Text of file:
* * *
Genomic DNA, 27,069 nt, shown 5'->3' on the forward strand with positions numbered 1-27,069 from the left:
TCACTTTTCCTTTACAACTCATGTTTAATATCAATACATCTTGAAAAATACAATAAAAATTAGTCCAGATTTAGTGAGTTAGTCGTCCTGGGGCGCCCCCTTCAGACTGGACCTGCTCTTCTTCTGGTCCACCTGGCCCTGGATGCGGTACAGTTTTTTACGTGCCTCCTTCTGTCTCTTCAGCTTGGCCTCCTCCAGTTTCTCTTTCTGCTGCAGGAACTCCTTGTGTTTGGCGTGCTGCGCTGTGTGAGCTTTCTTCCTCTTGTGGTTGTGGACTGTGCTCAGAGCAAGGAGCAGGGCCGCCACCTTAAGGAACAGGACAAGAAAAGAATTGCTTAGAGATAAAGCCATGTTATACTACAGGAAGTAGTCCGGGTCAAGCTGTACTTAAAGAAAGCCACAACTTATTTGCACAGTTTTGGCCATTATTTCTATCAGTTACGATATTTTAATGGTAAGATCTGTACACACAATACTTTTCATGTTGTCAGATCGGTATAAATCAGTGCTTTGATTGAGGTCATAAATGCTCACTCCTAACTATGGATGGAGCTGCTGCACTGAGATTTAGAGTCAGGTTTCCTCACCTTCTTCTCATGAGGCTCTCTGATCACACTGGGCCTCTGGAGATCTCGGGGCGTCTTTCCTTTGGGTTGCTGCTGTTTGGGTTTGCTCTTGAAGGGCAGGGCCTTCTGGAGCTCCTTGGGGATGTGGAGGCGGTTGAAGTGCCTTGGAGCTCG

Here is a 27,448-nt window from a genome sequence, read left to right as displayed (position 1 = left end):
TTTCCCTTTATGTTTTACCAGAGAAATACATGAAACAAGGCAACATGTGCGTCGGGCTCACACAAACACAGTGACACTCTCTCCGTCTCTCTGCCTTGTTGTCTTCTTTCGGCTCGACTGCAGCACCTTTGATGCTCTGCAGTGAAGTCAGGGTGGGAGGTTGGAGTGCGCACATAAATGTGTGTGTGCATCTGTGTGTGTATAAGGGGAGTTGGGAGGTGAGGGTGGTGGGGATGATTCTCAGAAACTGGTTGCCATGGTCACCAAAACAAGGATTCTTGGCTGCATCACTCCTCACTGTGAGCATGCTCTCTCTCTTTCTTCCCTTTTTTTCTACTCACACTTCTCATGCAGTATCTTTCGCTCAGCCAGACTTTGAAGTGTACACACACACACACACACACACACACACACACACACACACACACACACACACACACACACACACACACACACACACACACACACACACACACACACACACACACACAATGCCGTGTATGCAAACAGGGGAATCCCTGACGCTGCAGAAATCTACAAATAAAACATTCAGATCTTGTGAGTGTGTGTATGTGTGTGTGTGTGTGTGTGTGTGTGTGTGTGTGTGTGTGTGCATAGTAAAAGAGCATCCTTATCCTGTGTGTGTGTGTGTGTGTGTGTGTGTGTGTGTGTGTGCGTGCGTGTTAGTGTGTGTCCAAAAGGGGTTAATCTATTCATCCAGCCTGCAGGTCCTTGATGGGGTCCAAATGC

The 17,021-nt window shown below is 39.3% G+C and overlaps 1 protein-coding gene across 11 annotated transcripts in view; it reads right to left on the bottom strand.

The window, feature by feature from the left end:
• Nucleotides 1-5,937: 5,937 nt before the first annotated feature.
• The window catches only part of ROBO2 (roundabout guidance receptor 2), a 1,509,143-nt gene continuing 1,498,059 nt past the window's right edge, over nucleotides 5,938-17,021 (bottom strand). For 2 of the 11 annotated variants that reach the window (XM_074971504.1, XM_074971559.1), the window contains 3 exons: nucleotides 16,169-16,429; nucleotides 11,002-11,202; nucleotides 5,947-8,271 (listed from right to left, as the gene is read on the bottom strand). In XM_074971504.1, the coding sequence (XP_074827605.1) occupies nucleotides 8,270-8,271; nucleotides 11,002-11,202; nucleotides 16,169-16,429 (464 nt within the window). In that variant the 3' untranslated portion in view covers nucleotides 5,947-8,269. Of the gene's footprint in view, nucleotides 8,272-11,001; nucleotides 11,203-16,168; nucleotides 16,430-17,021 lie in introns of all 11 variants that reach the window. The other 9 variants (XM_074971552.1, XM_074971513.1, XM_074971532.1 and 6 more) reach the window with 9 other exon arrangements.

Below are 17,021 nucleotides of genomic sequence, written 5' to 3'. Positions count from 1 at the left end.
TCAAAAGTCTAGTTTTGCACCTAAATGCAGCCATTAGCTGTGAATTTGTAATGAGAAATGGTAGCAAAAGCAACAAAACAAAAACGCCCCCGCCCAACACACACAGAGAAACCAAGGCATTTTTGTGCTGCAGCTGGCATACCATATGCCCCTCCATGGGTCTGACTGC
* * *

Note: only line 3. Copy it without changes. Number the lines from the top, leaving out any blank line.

Here is a 27,448-nt window from a genome sequence, read left to right as displayed (position 1 = left end):